Chlorine and exercise do not affect markers of inflammation in the airway of swimmers

The prevalence of exercise-induced bronchoconstriction (EIB) is 10% in the general population, up to 90% of those with asthma, and 50% of those with allergic rhinitis.

Chlorine metabolites and training load may produce exercise-induced bronchospasm (EIB) in elite swimmers. The aim of this Scottish study was to assess the combined effects of chlorine and exercise on the unified airway of adolescent elite swimmers.

A squad were assessed during an indoor pool session. Athletes trained at least 8 hr per week and underwent pre and post a 2 hr session:

- tidal (TNO) and nasal (NNO) exhaled NO
- peak nasal inspiratory flow (PNIF)

22% of swimmers had known asthma; 36% had a positive exercise challenge; 50% complained of symptoms suggestive of EIB.

36% who did not have asthma were found to have a positive exercise challenge.

There was no significant association between reported exercise symptoms and positive exercise test.

There was no significant change in TNO or NNO for pre vs postexposure, irrespective of asthma diagnosis or AHR.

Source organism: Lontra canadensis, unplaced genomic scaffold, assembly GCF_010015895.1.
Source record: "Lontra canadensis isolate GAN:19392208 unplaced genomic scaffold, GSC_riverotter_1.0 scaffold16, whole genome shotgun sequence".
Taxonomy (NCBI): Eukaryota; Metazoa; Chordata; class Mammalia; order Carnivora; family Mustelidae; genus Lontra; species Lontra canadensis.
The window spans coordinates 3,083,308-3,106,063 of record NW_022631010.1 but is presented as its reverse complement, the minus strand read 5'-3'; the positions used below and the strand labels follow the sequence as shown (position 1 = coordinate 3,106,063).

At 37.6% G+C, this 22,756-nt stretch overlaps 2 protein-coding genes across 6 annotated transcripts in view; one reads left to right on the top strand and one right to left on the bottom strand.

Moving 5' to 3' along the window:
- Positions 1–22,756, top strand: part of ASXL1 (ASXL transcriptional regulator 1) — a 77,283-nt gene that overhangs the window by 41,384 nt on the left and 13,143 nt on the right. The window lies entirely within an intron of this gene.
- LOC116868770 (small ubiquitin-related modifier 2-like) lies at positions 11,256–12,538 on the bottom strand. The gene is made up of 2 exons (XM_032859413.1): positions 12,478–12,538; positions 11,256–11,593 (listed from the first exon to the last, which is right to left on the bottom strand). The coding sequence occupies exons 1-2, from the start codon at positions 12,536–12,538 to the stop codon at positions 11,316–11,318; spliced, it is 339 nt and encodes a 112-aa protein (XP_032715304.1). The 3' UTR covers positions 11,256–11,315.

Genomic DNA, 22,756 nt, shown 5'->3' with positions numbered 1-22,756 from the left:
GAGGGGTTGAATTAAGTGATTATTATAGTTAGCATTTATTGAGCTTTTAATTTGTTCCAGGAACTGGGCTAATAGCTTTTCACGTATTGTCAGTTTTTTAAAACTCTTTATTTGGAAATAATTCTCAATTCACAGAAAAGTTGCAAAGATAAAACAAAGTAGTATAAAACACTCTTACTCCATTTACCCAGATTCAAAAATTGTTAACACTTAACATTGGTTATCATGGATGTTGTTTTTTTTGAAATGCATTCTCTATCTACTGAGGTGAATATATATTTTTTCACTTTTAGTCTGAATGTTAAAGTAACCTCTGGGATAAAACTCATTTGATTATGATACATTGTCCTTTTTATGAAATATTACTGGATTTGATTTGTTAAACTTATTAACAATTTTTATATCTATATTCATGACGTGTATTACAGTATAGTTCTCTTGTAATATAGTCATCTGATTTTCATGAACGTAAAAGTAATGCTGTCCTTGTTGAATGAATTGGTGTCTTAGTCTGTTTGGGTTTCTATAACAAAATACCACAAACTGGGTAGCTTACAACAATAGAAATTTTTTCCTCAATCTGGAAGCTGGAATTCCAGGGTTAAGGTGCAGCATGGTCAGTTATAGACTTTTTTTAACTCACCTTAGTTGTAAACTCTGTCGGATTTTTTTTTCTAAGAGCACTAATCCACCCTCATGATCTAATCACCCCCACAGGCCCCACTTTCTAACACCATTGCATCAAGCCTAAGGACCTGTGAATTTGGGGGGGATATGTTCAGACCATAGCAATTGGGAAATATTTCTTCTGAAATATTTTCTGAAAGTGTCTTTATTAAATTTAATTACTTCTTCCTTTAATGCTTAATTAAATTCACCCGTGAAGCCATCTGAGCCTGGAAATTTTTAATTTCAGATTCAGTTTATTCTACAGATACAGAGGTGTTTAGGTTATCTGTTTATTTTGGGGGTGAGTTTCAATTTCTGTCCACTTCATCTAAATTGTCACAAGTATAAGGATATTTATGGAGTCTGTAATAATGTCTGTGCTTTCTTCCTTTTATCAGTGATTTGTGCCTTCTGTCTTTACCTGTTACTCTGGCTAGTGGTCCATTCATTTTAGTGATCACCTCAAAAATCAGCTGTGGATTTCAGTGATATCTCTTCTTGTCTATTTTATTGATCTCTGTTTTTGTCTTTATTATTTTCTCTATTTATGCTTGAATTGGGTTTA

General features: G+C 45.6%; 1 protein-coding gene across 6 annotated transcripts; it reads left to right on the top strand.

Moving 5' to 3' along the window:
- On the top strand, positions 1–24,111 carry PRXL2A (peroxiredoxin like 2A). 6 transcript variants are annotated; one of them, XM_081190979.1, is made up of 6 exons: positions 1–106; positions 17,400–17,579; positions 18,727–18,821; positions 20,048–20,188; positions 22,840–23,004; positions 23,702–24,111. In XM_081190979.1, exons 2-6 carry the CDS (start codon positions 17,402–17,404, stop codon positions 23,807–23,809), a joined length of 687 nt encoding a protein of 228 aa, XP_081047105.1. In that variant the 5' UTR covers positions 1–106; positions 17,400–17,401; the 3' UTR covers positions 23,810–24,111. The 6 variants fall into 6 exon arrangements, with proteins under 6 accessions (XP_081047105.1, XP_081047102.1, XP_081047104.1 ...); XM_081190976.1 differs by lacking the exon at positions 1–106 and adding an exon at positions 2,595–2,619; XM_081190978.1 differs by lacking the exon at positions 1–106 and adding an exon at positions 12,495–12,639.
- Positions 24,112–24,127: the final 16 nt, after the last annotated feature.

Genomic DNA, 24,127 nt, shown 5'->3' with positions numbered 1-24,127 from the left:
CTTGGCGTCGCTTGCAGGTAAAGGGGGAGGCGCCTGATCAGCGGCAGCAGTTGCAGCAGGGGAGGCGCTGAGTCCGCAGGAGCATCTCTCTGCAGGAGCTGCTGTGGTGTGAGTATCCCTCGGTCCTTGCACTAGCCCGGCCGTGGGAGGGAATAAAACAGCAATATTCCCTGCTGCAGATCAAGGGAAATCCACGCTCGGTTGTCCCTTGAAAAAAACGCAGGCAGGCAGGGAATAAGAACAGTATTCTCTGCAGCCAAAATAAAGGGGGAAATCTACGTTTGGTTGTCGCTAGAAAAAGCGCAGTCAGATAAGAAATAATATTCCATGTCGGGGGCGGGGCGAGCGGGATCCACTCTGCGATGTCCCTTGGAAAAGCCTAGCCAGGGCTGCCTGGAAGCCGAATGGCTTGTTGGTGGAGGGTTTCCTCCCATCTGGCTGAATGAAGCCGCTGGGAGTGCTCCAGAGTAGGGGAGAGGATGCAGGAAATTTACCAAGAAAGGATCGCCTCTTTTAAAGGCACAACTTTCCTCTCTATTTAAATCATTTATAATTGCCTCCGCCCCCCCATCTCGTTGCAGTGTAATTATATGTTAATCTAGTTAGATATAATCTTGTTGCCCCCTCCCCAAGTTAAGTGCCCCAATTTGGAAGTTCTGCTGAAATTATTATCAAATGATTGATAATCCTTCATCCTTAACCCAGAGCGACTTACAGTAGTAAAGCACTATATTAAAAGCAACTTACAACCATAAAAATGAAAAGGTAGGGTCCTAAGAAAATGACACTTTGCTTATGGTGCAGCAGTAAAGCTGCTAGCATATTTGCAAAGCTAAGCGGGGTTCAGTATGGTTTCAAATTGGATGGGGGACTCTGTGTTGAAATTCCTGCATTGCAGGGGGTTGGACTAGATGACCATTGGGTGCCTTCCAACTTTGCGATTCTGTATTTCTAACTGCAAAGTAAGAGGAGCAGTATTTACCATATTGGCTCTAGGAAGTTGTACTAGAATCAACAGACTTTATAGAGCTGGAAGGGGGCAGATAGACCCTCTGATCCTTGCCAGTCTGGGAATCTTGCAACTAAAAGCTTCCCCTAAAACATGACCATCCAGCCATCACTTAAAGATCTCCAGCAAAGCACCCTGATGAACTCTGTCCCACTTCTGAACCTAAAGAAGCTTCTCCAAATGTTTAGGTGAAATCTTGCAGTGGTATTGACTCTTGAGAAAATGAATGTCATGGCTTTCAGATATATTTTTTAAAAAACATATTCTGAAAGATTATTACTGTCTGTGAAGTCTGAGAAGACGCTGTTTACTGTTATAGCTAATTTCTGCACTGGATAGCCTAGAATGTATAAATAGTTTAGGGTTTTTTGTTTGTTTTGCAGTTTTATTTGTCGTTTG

The authors concluded that combined exposure to chlorine and exercise did not affect surrogate markers of inflammation in the unified airway. There was a high prevalence of undiagnosed EIB.

Exercise-induced bronchospasm (EIB) (click to enlarge the image):


Effects of chlorine and exercise on the unified airway in adolescent elite Scottish swimmers. K. L. Clearie, S. Vaidyanathan, P. A. Williamson, A. Goudie, P. Short, S. Schembri, B. J. Lipworth. Allergy. 2009.
Swimming may not increase the risk of asthma or allergic symptoms
High prevalence of asthma among elite swimmers
Swimming in indoor chlorinated pools associated with airway changes similar to mild asthma, but w/o hyperresponsiveness. JACI, 2011.
Lung function declines in volunteers after exposure to trichloramine (NCl3) in indoor pool
Image source: Wikipedia, a Creative Commons License.

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